13 Sep 2018 Successful App Revenue Models: Where to Start?
Building a successful app startup means that you’ll eventually have to figure out how to sustain your business’s long-term growth. If you’re trying to appeal to investors, you’ll absolutely need a monetization strategy in place. Garnering revenue through your app is a sure-fire way to bring in funds, but how exactly do you start implementing a successful revenue model?
Fortunately, there are already a number of business models already available, and they are not all complex or difficult to implement. Here we’ll cover the various kinds of app revenue models, outlining the pros and cons of each so you can find the perfect fit for your app.
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A Brief Moment of Introspection
With millions of apps available for download, it’s no surprise that there isn’t a one-size-fits-all revenue model. Before settling on a monetization strategy, you will first have to do some app introspection. What makes your app so great that users will pay for it? Does (or will) your app offer upgrades? What about similar apps – how do those earn money? Is it important that your app has a strong user-retention or are you only concerned about getting initial downloads? How can your app turn users into customers?
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Freemium apps sound like what they are: free. Users can download a standard or basic version of the app and use it for free. Developers earn money by offering premium content, advanced features, or upgrades for a fee. The benefits of this business model are apparent from the get-go: users can try your app risk-free before committing to the price tag. For initial download numbers, this is a great way to monetize your app because users are more likely to download your app, even if they know little about it. With this model, you reach large numbers of new users without any barriers.
There are several methods for garnering revenue when you create a Freemium app.
Premium Content Purchases
Firstly, you can offer users to pay a one-time fee for an upgraded or premium version of your app. With one-time payments, there is an element of ownership involved — users can have the app for years and use it on numerous devices. The downside to this plan of action is that you need to keep finding new users to download and pay for the app, which will require diligent marketing.
The second option is to have a subscription service where users pay a recurring fee for the premium version. A subscription service takes the pressure off of having to aggressively recruit new users as you will have a sustained income from a solid user base.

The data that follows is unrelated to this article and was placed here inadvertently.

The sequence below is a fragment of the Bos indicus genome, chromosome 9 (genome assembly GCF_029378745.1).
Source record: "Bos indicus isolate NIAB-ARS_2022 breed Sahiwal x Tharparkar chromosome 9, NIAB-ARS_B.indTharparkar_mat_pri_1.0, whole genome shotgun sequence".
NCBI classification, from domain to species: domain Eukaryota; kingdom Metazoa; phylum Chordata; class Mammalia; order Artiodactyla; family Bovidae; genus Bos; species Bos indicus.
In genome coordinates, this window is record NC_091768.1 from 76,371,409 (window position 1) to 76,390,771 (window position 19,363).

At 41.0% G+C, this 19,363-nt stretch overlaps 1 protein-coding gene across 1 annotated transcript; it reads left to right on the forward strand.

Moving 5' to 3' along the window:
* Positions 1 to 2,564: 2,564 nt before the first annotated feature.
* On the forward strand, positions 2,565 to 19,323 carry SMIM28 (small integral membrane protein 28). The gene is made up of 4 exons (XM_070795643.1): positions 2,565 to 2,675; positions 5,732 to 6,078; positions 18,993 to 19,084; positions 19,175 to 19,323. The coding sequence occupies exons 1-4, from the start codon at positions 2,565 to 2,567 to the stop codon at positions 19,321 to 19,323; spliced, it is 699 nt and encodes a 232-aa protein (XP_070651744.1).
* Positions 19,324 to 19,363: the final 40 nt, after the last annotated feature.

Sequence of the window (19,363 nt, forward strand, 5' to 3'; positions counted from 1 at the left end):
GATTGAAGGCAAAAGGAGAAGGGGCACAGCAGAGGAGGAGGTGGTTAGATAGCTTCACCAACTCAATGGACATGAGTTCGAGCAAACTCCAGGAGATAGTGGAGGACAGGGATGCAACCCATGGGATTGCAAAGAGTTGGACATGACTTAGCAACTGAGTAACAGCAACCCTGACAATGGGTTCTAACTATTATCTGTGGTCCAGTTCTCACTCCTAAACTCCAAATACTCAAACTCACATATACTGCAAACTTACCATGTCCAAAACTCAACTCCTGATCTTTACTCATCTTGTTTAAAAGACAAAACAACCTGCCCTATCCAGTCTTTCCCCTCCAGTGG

Because users face no risk with freemium apps, your user “trial period” is crucial in securing either premium upgrade or subscription income. A popular company utilizing this strategy is Dropbox, an online storage company that now streamlines cloud storage and file synchronization. Dropbox can be downloaded for free, and users are placed on a Basic plan that allots 2GB of storage. Users have the option to upgrade their plan by paying a recurring subscription fee. This model is also known as capacity-limited because there is a limited capacity available to users for free (like 2GB of storage). Dropbox also employs the feature led model by allowing users to upgrade to business or professional accounts with tailored features and priority chat support. Dropbox offers limited-time trial offers on premium content, which is another option you can take advantage of with your own app if you want to entice users to go beyond the basic version.
A popular option, especially for gaming apps, is to employ in-app purchases. These in-app purchases can offer extra levels, enhanced features, virtual money, or virtual commodities. One example is the language-learning platform, Duolingo, in which users buy gems to unlock benefits. Mobile games, like the Sims or Farmville, provide virtual goods for sale.
Ultimately, whether you’re selling gems or coins or virtual furniture, in-app purchasing is ideal for apps that have a dedicated user base. Like subscription fees, this model doesn’t rely heavily on reeling in new users, although you do have a greater obligation to keep your current users happy in the long run.
In-app advertising is, exchanging money with an advertiser for real-estate in your app. Using app analytics, a mobile ad partner will work with you on how, when, and where to place ads. This is a perfect option for app startups with a large audience and can become the sole revenue for your business. Like advertising in all other arenas, in-app advertising faces the same difficulties. Ads have the propensity to annoy or disrupt a user’s app experience, which is what you want to avoid as much as possible. You will need strong user data, perhaps an app analytic software, to design the timing and placement of your ads. Additionally, your user base should be using your app frequently enough to appeal to advertisers.
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Paying for an app up front is perhaps the simplest revenue model. Like one-time payments in freemium apps, where users buy the app and use it on multiple devices at any time. Because this revenue model does not offer users a chance to try out the app before monetarily committing to it, your app startup will advertise aggressively and garner an excellent user reputation so that potential customers already have an idea of your app’s value. Significant advertising will eat into your initial costs, but this model guarantees revenue with each download.